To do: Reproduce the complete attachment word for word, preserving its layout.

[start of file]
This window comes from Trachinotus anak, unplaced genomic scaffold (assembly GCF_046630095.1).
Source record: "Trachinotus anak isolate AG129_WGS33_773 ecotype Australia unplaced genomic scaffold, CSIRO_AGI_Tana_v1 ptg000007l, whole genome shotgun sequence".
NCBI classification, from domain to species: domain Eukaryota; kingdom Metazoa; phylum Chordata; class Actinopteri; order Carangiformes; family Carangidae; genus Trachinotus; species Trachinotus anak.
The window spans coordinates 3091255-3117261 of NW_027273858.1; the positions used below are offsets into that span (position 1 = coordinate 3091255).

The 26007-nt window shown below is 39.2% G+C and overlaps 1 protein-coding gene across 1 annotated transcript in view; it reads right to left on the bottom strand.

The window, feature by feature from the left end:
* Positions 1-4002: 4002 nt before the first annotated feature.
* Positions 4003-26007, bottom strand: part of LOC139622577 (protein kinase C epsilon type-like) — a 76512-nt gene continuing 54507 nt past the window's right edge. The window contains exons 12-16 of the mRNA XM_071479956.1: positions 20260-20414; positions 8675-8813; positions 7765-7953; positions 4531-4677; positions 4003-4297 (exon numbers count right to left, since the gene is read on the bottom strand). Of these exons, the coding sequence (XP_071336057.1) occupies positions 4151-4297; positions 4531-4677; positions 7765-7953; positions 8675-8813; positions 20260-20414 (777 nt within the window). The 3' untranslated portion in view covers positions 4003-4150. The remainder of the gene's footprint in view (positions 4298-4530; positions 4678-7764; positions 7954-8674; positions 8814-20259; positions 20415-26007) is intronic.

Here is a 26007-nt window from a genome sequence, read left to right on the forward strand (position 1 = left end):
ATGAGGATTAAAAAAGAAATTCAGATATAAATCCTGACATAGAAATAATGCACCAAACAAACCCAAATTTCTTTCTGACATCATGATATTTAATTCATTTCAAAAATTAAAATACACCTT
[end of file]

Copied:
This window comes from Trachinotus anak, unplaced genomic scaffold (assembly GCF_046630095.1).
Source record: "Trachinotus anak isolate AG129_WGS33_773 ecotype Australia unplaced genomic scaffold, CSIRO_AGI_Tana_v1 ptg000007l, whole genome shotgun sequence".
NCBI classification, from domain to species: domain Eukaryota; kingdom Metazoa; phylum Chordata; class Actinopteri; order Carangiformes; family Carangidae; genus Trachinotus; species Trachinotus anak.
The window spans coordinates 3091255-3117261 of NW_027273858.1; the positions used below are offsets into that span (position 1 = coordinate 3091255).

The 26007-nt window shown below is 39.2% G+C and overlaps 1 protein-coding gene across 1 annotated transcript in view; it reads right to left on the bottom strand.

The window, feature by feature from the left end:
* Positions 1-4002: 4002 nt before the first annotated feature.
* Positions 4003-26007, bottom strand: part of LOC139622577 (protein kinase C epsilon type-like) — a 76512-nt gene continuing 54507 nt past the window's right edge. The window contains exons 12-16 of the mRNA XM_071479956.1: positions 20260-20414; positions 8675-8813; positions 7765-7953; positions 4531-4677; positions 4003-4297 (exon numbers count right to left, since the gene is read on the bottom strand). Of these exons, the coding sequence (XP_071336057.1) occupies positions 4151-4297; positions 4531-4677; positions 7765-7953; positions 8675-8813; positions 20260-20414 (777 nt within the window). The 3' untranslated portion in view covers positions 4003-4150. The remainder of the gene's footprint in view (positions 4298-4530; positions 4678-7764; positions 7954-8674; positions 8814-20259; positions 20415-26007) is intronic.

Here is a 26007-nt window from a genome sequence, read left to right on the forward strand (position 1 = left end):
ATGAGGATTAAAAAAGAAATTCAGATATAAATCCTGACATAGAAATAATGCACCAAACAAACCCAAATTTCTTTCTGACATCATGATATTTAATTCATTTCAAAAATTAAAATACACCTT